Thomaselli, Rich.  2007.  Nike builds ad campaign out of Imus Controversy.  Ad Age.  April 17, 2007.  here. subscription required.   

8 thoughts on “Op-ed marketing

  1. MarkM

    Well done, indeed, Nike.

    You’re sending a message that your brand cares about athletes, women, sport, racism and hatred – demonstrating your values and integrity.

    At the same time, you’re using your brand to educate and encourage others to consider where their values and beliefs line up.

    Recognizing this is a national, not local issue and branding opportunity, will you buy media in places other than the NY Times to spread the word?

  2. gcruse

    If they had managed to include, say, lacrosse in the ad, I might agree. Absent that, they’re pandering to the easily offended.

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  5. steve

    Unfortunately, this whole affair reeked more of the Bonfire of the Vanities than the flames of truth and justice. I’ve never understood the appeal of Imus, but the hypocrisy here was breathtaking all around. The mere idea of Al Sharpton receiving–and rejecting!–an apology from Imus for a racially inflammatory statement is beyond anything Tom Wolfe would have dared to write. Finally, I find myself in somewhat surprising agreement with Fran Harris, NCAA champion and WNBA champion guard, who said on NPR that the Rutgers team was far too quick to take on the posture of injured victim when in fact Imus had handed them the microphone and given them the chance to call further attention to their achievements and character.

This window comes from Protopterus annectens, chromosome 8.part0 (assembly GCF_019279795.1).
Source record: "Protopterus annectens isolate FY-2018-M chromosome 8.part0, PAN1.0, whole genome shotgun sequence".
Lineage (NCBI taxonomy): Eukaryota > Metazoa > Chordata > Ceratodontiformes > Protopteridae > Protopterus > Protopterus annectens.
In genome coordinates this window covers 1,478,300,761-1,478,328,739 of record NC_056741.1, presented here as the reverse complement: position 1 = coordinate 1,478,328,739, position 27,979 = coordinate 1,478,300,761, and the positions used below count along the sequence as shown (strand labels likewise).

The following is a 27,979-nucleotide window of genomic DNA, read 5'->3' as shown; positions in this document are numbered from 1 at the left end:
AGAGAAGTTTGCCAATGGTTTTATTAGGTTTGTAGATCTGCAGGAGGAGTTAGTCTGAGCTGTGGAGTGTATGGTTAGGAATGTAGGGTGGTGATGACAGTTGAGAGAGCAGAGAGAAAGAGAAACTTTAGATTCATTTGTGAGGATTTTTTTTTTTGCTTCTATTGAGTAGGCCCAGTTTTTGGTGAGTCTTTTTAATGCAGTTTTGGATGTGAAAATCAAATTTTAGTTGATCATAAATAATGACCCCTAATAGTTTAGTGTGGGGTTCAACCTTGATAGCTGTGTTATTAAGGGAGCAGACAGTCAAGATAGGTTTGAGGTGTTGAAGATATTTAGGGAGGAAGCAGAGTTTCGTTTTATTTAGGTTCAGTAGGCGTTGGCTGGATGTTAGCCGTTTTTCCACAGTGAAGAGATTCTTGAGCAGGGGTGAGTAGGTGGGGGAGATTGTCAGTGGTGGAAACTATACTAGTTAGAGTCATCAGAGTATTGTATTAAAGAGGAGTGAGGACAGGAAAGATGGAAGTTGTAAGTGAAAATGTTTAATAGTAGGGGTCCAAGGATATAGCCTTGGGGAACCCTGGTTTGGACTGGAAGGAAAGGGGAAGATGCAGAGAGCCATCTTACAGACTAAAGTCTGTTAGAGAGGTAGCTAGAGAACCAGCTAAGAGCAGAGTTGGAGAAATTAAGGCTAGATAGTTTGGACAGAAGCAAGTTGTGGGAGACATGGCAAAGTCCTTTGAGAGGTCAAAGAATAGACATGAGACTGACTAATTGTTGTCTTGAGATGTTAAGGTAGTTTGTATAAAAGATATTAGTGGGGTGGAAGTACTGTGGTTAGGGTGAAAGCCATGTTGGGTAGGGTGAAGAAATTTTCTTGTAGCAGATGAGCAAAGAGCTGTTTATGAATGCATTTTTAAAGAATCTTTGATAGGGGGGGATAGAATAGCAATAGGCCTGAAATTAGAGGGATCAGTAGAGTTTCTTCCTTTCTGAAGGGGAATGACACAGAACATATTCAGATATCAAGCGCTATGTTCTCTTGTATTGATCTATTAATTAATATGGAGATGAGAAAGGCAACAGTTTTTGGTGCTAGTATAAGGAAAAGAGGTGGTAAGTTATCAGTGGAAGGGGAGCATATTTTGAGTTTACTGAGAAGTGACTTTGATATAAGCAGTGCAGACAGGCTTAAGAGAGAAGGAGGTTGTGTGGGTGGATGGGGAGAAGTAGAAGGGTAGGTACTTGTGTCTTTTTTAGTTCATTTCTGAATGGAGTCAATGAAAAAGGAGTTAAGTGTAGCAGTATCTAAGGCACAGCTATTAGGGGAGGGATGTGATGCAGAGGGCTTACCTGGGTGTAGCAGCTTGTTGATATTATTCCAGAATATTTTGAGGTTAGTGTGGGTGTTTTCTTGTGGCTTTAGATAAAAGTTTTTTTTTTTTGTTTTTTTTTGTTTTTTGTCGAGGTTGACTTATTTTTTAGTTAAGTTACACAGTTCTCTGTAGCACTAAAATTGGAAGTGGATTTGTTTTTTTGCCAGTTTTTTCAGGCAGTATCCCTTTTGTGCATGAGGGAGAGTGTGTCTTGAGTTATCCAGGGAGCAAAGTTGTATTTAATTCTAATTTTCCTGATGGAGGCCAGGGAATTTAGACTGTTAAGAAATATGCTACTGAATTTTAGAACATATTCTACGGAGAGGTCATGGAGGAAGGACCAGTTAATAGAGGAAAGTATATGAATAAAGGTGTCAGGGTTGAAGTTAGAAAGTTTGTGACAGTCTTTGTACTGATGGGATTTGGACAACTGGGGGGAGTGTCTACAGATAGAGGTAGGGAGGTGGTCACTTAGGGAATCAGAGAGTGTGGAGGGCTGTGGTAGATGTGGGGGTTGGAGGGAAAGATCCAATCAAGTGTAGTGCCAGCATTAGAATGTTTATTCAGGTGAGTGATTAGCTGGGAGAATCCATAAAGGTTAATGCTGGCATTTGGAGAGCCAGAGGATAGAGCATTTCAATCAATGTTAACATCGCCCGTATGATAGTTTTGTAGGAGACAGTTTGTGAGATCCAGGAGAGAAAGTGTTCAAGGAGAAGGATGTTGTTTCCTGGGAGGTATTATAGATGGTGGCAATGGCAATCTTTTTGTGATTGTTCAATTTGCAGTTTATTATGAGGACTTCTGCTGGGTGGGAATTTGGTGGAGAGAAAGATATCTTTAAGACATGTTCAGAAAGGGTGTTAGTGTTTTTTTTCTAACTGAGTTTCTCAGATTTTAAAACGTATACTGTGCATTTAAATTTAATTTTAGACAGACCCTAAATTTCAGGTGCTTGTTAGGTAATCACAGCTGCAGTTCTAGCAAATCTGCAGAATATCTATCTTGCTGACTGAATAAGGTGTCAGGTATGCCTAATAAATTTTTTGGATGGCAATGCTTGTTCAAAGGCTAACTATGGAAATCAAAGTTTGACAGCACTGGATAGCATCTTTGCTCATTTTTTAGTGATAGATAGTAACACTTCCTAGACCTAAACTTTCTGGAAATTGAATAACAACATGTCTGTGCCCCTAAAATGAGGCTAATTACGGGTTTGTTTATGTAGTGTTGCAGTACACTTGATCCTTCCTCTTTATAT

Nike is just piling on in a very phony way. The ad is supposed to be bold and edgy, but it comes off instead as self-righteous and smug. It’s joining a PC consensus that’s a mile wide and an inch deep. If they’d come out with something in the spirit of (though with better wording) “These are athletes–who cares what their hair looks like? Just do it,” it would fit their brand identity better. Nike has always wanted to depict its customers as rising above social convention, fear, pain, and self-imposed limitations. The ad they produced doesn’t do that.

  6. Stephen Denny

    Funny, but the typo sinks the whole execution. They tried to come off as an insider in support of not just women’s sports but basketball in particular in this ad — and yet they don’t know the proper spelling of the school?

    That, and it’s awfully smug and late to the game (Imus is old news). We don’t need Nike moralizing to us. We need to get back to “the athlete in all of us”, which easily could have been the focus (as Steve says above) of this expenditure.

    Nike blew it.

  7. Chris Abraham

    I saw that in the Times as well. My response was both “well done” and “well done indeed.” I don’t know why it is “Nike blew it” because this was about many things: women, black women, womens’ sports… it was really well done and I didn’t get a feeling of condescension. On the note of branding, have you checked out PostieCon which is simply about branding, generating revenue, getting better readership, more money from traffic and sharing all the best blogging techniques and tricks? Branding 2.0